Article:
Monday, November 19, 2007

Top 10 Grant Writing Tips from Foundations

Happy Thanksgiving! If you would like to assist those in need this year call your local food bank, homeless shelter, or other favorite nonprofit to volunteer, or donate money, drop food/clothing, and provide what you can.

10. When considering applying to any foundation for a grant, be certain that the foundation is interested in the cause that your organization serves, gives to organizations in the geographic location that you live in, and offers grants for what it is that your organization needs the grant for. How? Read my post, "About Grant Guidelines..."

9. Do not phone the foundation that you are going to apply for a grant to IF they do not prefer to be contacted by phone. For that matter, some foundations do not want to be contacted at all. Others prefer that you do call before submitting a letter of inquiry or application proposal. Still others only want email communication. How can you know, foundation to foundation, what they each prefer? Read the foundation's Giving Guidelines and/or read the foundation's website under their "Contact Us" section. If you aren't sure, submit a Letter of Inquiry expressing your organization's mission, work, specific need for their grant, your organization's success, and get their response. It will guide your further contact with them.

8. Work and re-work your proposal drafts until all of the information that the foundation asks for is in the letter of inquiry and proposal, in a clear and succinct easily read document. Read "That Darn First Paragraph In Your Grant Proposal" and "Be Succinct In Your Grantwriting"

7. The most vital aspect of your grant proposal is describing what you need the grant for. See my post... "...Writing In Your Proposal About What You Need the Grant For" and "The Word "Gets" Is In "Budgets""

6. Save yourself and the foundations that you apply to some time. Be sure that the foundations that you apply to give to organizations like yours'. In order to understand which organizations the foundation that you're considering prefers to give to - it is important to find out who they've donated grants to in the recent past. You can do that by researching the foundation's IRS tax form 990. It is public record. How? See my posts, "The Grant Writer's Little Helper: IRS Tax Form 990 - Part 1" and "The Grant Writer's Little Helper: IRS Tax Form 990 - Part 2"

5. Be certain that your application has a good chance of getting funding by doing your homework on which foundations to apply to. How? Read my post "How Do I Prepare to Find Foundations Who Will Fund Us?" Randomly mailing applications to any and all foundations wastes your time and resources.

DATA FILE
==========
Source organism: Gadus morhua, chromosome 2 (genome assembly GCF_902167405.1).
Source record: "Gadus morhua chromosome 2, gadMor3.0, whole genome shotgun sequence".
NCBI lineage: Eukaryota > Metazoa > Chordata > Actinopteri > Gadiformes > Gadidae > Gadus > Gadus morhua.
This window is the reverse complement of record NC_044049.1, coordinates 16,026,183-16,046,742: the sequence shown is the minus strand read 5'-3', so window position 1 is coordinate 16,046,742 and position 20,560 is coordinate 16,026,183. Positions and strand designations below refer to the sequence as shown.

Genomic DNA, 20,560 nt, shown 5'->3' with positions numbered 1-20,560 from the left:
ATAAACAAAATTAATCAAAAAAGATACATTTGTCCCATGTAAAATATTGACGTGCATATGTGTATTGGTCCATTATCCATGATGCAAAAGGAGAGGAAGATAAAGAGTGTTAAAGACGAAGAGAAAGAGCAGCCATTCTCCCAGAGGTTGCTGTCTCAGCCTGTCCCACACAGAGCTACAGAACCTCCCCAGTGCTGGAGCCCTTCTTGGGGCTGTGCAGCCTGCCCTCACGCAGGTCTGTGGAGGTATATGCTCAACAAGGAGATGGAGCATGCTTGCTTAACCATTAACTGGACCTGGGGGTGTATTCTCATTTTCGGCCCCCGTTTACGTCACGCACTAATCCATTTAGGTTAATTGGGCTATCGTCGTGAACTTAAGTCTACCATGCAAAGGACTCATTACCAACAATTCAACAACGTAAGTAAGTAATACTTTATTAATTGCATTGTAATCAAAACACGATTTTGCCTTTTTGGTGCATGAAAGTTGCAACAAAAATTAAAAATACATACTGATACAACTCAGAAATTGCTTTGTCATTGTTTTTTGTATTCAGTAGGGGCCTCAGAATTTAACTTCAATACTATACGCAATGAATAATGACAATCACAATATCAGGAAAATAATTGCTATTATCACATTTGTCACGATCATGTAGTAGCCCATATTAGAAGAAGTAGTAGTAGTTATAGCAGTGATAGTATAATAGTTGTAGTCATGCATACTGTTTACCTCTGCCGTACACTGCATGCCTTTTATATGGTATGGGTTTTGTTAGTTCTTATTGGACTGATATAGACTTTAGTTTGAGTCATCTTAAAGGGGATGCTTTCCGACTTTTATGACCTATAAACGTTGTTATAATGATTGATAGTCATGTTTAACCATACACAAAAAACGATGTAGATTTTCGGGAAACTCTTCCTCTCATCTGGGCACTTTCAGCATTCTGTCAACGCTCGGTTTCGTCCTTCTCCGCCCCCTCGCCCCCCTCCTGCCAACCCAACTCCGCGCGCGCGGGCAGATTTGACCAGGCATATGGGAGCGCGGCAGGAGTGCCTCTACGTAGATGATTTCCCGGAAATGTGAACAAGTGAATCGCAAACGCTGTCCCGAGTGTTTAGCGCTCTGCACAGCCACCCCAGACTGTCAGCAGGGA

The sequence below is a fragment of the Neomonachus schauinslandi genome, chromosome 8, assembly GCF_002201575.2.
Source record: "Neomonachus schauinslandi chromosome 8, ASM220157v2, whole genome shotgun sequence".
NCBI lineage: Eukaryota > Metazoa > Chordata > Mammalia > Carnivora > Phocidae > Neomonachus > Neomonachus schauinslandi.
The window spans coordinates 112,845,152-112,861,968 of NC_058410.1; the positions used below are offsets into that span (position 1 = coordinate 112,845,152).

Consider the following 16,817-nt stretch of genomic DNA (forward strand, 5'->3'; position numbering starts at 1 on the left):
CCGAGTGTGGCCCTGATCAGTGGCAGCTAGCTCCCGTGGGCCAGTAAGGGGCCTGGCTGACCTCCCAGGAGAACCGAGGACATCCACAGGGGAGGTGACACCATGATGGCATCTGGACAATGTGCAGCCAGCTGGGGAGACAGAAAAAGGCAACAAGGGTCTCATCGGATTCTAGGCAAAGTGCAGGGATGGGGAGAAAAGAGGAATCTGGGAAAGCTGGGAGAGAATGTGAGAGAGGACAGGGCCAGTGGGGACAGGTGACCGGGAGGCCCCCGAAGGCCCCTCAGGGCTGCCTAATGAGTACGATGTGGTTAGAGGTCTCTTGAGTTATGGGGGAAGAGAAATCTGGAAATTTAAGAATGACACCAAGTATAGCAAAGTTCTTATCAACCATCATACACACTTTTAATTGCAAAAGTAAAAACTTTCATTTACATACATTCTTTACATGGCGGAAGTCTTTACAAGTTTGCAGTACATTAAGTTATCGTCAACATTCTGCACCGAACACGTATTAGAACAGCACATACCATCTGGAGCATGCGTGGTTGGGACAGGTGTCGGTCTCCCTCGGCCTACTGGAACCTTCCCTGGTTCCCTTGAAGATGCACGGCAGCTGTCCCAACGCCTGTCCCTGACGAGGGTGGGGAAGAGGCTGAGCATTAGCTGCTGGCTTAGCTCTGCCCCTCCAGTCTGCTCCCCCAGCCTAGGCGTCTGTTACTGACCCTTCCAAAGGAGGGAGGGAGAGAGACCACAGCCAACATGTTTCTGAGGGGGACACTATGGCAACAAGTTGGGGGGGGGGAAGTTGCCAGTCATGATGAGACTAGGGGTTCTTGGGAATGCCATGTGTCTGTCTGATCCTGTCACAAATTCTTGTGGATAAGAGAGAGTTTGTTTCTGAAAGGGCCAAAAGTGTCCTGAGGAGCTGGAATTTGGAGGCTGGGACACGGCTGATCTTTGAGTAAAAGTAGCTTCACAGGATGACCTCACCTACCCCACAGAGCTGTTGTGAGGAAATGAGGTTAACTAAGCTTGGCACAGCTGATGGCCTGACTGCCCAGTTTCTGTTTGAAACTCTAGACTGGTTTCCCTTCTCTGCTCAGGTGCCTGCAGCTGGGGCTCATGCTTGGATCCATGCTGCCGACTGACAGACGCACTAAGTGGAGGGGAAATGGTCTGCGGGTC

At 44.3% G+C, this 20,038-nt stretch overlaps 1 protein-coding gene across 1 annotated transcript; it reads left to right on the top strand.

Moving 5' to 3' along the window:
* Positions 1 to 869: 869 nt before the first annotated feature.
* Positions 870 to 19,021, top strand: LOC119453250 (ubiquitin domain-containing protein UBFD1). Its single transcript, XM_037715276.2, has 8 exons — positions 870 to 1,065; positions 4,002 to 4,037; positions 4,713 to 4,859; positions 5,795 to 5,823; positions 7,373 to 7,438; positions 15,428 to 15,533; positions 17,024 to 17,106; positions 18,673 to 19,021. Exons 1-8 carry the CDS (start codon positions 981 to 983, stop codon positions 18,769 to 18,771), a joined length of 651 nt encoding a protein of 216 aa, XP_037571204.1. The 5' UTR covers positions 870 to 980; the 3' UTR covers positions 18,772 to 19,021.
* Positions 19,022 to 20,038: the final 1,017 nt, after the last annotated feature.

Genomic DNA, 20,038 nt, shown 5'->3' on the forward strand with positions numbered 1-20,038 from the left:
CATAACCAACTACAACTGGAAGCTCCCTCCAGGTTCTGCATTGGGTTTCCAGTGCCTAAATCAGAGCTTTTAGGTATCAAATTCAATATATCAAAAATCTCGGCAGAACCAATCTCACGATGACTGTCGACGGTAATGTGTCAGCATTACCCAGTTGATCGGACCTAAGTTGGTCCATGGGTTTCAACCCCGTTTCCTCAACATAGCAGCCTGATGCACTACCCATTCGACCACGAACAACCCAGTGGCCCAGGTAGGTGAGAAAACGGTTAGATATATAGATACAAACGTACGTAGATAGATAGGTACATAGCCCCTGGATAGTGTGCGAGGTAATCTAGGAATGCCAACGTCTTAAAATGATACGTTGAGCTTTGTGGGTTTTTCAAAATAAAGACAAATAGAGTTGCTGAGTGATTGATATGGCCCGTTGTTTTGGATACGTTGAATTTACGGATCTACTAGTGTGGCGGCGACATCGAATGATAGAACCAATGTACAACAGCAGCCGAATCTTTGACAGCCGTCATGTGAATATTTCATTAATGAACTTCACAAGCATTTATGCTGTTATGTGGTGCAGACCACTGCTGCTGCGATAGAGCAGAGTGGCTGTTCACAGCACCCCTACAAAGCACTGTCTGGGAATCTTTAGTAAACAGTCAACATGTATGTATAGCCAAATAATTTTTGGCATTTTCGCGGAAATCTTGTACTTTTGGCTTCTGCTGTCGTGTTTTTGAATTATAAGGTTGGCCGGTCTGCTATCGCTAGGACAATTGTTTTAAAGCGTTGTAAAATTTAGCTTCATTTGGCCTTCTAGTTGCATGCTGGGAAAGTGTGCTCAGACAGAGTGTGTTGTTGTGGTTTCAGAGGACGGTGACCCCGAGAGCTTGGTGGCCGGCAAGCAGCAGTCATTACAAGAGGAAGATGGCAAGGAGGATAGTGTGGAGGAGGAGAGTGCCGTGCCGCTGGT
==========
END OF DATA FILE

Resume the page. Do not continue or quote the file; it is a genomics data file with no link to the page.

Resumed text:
4. View the grant writing process as an opportunity to develop a new donor. Whether or not the foundation gives to your this giving cycle or not, they may in the future if they do not, now. Demonstrate your organization's professionalism with a strong proposal, follow the giving guideline's rules, provide the organization with every bit of information and documentation that they request, and do not give them 'extra' documentation or information. Meet deadlines. If you do not have the time to do the grant writing for your organization, hire a professional grant writer. How? Read my posts, "How Do We Afford Grant Writing?" , "What Are the Steps to Hiring A Grant Writer?" and and to prepare for your newly hired grant writer read,
"Your Agency's First Grantwriter Starts Work Monday" .

3. Be honest in your grant proposal. Do not try to tell the foundation what you think that they want to hear and 'bend' the truth. Foundations know that nonprofits face financial and operational difficulties and many today like to assist programmatically besides financially, when they can.

2. If you do not know how to create a budget, for your proposal work with someone who does or learn how to, and provide a clear, concise, coherent budget that matches the information in your written proposal. See the last link in number 7, above.

1. Do not expect a foundation to pay for your grant writer's fees and expenses. If you do - report all grant writing costs in your grant application and its accompanying budget. See my posts, "Grant Writers On Commission" and "Grant Writers, Commissions, Best Practices, and the "Why?" of it All..."

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